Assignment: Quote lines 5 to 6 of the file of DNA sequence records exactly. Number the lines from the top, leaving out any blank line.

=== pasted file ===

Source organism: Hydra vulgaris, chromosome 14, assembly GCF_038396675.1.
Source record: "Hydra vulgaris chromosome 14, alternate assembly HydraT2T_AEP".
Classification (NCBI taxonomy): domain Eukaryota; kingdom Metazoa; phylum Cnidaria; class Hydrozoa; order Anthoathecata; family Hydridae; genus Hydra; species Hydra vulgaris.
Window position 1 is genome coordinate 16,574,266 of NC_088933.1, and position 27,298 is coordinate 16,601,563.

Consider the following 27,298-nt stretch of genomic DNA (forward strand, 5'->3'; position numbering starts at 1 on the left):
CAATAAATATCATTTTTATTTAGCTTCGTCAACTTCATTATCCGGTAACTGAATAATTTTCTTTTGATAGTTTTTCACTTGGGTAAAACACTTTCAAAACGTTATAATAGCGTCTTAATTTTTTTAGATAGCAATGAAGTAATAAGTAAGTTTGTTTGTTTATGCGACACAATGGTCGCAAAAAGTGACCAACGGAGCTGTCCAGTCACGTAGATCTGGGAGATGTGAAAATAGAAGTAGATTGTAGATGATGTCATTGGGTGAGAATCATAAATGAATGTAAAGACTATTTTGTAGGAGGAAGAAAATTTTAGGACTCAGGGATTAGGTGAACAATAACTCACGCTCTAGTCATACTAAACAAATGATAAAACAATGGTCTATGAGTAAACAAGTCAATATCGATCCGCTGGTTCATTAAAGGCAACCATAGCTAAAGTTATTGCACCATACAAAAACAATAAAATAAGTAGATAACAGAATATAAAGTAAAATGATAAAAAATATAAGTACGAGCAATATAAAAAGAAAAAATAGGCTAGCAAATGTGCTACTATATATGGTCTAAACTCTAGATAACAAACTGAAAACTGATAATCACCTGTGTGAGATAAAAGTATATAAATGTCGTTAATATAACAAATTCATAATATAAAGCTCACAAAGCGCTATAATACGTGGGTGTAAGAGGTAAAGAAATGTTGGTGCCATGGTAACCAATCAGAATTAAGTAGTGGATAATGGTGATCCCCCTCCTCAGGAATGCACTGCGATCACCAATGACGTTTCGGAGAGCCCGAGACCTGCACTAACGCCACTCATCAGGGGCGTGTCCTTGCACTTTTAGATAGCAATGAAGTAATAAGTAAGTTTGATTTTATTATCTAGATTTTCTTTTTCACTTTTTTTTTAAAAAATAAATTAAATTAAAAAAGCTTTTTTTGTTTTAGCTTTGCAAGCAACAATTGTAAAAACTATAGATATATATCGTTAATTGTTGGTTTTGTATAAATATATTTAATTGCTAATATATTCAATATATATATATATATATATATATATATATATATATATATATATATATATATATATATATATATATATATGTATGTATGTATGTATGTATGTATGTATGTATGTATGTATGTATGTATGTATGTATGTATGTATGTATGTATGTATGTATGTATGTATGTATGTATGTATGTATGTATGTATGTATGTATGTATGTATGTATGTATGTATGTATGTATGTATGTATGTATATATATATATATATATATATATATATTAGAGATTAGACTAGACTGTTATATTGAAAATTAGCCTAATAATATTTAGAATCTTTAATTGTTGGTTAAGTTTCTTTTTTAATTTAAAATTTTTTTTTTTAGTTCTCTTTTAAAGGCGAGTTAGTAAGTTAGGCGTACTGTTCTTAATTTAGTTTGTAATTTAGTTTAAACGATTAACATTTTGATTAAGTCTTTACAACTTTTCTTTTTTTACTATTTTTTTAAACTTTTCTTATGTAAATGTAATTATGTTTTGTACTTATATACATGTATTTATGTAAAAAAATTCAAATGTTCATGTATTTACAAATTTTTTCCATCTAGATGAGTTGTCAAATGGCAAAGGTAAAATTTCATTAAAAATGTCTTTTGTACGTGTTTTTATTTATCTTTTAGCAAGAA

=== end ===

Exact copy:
Consider the following 27,298-nt stretch of genomic DNA (forward strand, 5'->3'; position numbering starts at 1 on the left):
CAATAAATATCATTTTTATTTAGCTTCGTCAACTTCATTATCCGGTAACTGAATAATTTTCTTTTGATAGTTTTTCACTTGGGTAAAACACTTTCAAAACGTTATAATAGCGTCTTAATTTTTTTAGATAGCAATGAAGTAATAAGTAAGTTTGTTTGTTTATGCGACACAATGGTCGCAAAAAGTGACCAACGGAGCTGTCCAGTCACGTAGATCTGGGAGATGTGAAAATAGAAGTAGATTGTAGATGATGTCATTGGGTGAGAATCATAAATGAATGTAAAGACTATTTTGTAGGAGGAAGAAAATTTTAGGACTCAGGGATTAGGTGAACAATAACTCACGCTCTAGTCATACTAAACAAATGATAAAACAATGGTCTATGAGTAAACAAGTCAATATCGATCCGCTGGTTCATTAAAGGCAACCATAGCTAAAGTTATTGCACCATACAAAAACAATAAAATAAGTAGATAACAGAATATAAAGTAAAATGATAAAAAATATAAGTACGAGCAATATAAAAAGAAAAAATAGGCTAGCAAATGTGCTACTATATATGGTCTAAACTCTAGATAACAAACTGAAAACTGATAATCACCTGTGTGAGATAAAAGTATATAAATGTCGTTAATATAACAAATTCATAATATAAAGCTCACAAAGCGCTATAATACGTGGGTGTAAGAGGTAAAGAAATGTTGGTGCCATGGTAACCAATCAGAATTAAGTAGTGGATAATGGTGATCCCCCTCCTCAGGAATGCACTGCGATCACCAATGACGTTTCGGAGAGCCCGAGACCTGCACTAACGCCACTCATCAGGGGCGTGTCCTTGCACTTTTAGATAGCAATGAAGTAATAAGTAAGTTTGATTTTATTATCTAGATTTTCTTTTTCACTTTTTTTTTAAAAAATAAATTAAATTAAAAAAGCTTTTTTTGTTTTAGCTTTGCAAGCAACAATTGTAAAAACTATAGATATATATCGTTAATTGTTGGTTTTGTATAAATATATTTAATTGCTAATATATTCAATATATATATATATATATATATATATATATATATATATATATATATATATATATATATATATATATATATGTATGTATGTATGTATGTATGTATGTATGTATGTATGTATGTATGTATGTATGTATGTATGTATGTATGTATGTATGTATGTATGTATGTATGTATGTATGTATGTATGTATGTATGTATGTATGTATGTATGTATGTATGTATGTATGTATGTATGTATATATATATATATATATATATATATATTAGAGATTAGACTAGACTGTTATATTGAAAATTAGCCTAATAATATTTAGAATCTTTAATTGTTGGTTAAGTTTCTTTTTTAATTTAAAATTTTTTTTTTTAGTTCTCTTTTAAAGGCGAGTTAGTAAGTTAGGCGTACTGTTCTTAATTTAGTTTGTAATTTAGTTTAAACGATTAACATTTTGATTAAGTCTTTACAACTTTTCTTTTTTTACTATTTTTTTAAACTTTTCTTATGTAAATGTAATTATGTTTTGTACTTATATACATGTATTTATGTAAAAAAATTCAAATGTTCATGTATTTACAAATTTTTTCCATCTAGATGAGTTGTCAAATGGCAAAGGTAAAATTTCATTAAAAATGTCTTTTGTACGTGTTTTTATTTATCTTTTAGCAAGAA